Whilst elder sibling, Tirunesh is has taken some time off the track in 2014, middle distance runner Genzebe Dibaba has ensured that the family name remains relevant, going by her exploits in the 2014 athletics season. Genzebe’s amazing feats in first few months of 2014 are difficult to forget in a hurry.
The Ethiopian set a whooping three World Indoor records in 15 days during the 2014 indoor season. She ran a time of 3:55.17mins in the 1500m on February 1 in Karlsruhe, Germany, beating the previous indoor world record by over 3 seconds. Five days later, she was in record breaking form again as she ran 8:16.66mins in the 3000mat the XL Galan meeting in Stockholm, Sweden.
On February 15, she ran 9:00.48mins for two miles at the Birmingham Indoor Grand Prix, taking 6s off the previous record set by Meseret Defar before capping her indoor performance by winning the World Indoor 3000m in Sopot, Poland.
With these records, Genzebe is now one of only three athletes in history to break three world records in three different events in less than two weeks, joining Jesse Owens and Usain Bolt in the exclusive club. She stands alone as the only one to do this feat in three different cities and meets.
The outdoor season turned out to be a mixed grill as Dibaba opened her Diamond League campaign with a sixth place finish in Doha (3000m), then recorded wins in Rome and Monaco (5000m). Her time in Monaco remains the fastest in 2014. She also went on to win the 2000m with another World Lead (WL) of 5:27.50 at the IAAF World Challenge in Ostrava.
However, she was beaten to the African title by compatriot and world bronze medallist, Almaz Ayana who has the second fastest time over the 5000m this year. Dibaba followed in second place but made up for her defeat by scooping the IAAF Continental Cup in style, making her the fourth consecutive African winner of this title and the first in her famed family to win a World or Continental Cup title.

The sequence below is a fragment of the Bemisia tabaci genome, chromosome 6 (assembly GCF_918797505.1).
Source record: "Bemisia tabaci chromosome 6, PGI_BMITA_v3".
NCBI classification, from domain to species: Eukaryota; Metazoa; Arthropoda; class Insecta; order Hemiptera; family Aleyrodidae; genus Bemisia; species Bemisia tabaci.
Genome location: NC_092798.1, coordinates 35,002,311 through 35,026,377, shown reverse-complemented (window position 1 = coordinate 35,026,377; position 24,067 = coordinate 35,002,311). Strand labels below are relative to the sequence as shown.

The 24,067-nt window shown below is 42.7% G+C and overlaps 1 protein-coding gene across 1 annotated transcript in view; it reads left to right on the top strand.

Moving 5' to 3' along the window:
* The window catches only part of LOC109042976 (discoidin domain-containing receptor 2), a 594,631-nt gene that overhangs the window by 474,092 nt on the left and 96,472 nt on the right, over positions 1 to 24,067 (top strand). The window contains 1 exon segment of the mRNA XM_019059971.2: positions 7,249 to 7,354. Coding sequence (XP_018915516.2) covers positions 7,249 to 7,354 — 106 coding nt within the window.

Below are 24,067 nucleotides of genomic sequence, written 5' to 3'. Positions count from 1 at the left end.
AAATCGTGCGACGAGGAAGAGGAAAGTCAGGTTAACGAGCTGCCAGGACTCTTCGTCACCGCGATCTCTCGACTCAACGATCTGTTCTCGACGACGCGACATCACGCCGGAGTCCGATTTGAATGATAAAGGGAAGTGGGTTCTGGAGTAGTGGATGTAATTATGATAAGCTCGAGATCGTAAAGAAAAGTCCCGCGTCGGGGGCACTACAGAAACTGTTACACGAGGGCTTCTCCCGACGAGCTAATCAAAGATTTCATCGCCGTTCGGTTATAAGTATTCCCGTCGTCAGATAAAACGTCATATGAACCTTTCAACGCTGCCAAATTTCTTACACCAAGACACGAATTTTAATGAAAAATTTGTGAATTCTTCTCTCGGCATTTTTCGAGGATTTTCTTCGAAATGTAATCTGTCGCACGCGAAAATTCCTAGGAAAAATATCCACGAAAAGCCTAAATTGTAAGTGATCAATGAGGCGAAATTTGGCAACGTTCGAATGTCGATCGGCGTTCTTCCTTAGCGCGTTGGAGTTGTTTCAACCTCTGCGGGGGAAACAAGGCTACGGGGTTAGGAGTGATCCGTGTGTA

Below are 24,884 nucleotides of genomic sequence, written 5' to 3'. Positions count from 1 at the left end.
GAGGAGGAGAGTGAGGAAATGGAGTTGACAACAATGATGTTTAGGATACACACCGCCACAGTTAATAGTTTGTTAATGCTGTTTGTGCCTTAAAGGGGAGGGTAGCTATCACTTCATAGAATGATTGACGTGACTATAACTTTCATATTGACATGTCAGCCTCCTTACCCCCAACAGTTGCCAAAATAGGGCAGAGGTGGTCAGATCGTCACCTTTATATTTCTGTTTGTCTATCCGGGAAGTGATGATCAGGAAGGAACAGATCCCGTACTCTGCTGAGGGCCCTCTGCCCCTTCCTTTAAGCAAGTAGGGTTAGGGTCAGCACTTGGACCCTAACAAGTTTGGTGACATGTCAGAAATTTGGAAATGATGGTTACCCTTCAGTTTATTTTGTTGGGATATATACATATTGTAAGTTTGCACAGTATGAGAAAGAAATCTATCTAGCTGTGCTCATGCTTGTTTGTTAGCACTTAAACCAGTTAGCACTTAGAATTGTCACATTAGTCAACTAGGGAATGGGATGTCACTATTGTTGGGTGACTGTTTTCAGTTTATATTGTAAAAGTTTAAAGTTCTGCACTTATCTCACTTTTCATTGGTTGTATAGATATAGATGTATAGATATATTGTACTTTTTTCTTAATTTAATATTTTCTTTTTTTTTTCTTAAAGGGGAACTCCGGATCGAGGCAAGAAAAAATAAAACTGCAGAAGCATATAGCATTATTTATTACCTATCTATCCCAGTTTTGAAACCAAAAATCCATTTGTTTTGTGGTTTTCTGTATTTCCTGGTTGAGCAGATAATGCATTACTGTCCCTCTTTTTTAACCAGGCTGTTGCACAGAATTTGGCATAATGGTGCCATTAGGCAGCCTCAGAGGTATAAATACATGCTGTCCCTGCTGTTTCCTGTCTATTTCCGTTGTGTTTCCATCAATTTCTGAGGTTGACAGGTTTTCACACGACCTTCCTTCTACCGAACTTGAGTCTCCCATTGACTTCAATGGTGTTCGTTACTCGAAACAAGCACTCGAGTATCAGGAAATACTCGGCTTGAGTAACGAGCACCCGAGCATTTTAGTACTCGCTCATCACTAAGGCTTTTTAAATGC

1. DENNIS KIMETTO
It is often said that to win a race, you have to beat everybody who shows up on the day, but to set a World Record (WR), you have to beat everybody who’s ever shown up. Kimetto did both as he blazed his way to a marathon WR in 2:02:57 hrs, carving 26s off Wilson Kipsang’s previous record. He therefore became the only man in history to have broken 2 hours 3 minutes for the distance.
His WR is a major significance to world athletics considering the fact that the Kenyan only started serious marathon training in 2010, and has won 3 out of 4 full marathons he’s ever participated at, with one 2nd place finish coming in Berlin in 2012. Kimetto has had an outstanding progression in the long distance races, breaking his first major record at the BIG 25km race in Berlin. His time of 71:18mins at the race knocked a sizeable margin off Sammy Kosgei’s WR of 71:50s.
He then made the fastest marathon debut in history again running in Berlin, recording a time of 2:04:16 hrs behind training partner Geoffrey Mutai to set the fifth fastest run at that time. Moving forward, Kimetto set a new course record of 2:06:50 hrs at the 2013 Tokyo Marathon and another course record time of 2:03:45 hrs at the Chicago Marathon.
Not many people apart from distance running fans knew about Kimetto before his WR feat this year, but his astounding progress within the space of four years with a positive belief that he can still go under his WR deservedly earns him this spot. He’s also won the Association of International Marathon and Distant races (AIMS) award as best marathon runner in 2014 and made it into the Top 3 finalists for the IAAF Male Athlete of the Year award.
With a new marathon World Record, Several Indoor World Records, a 400m African Record and several African & Commonwealth Championship Records set, one can only conclude that it’s been an excellent 2014 season for the African continent! We can only hope that these results are consolidated on to ensure that better performances are posted in 2015 for the World Championships and in 2016 for the Olympics!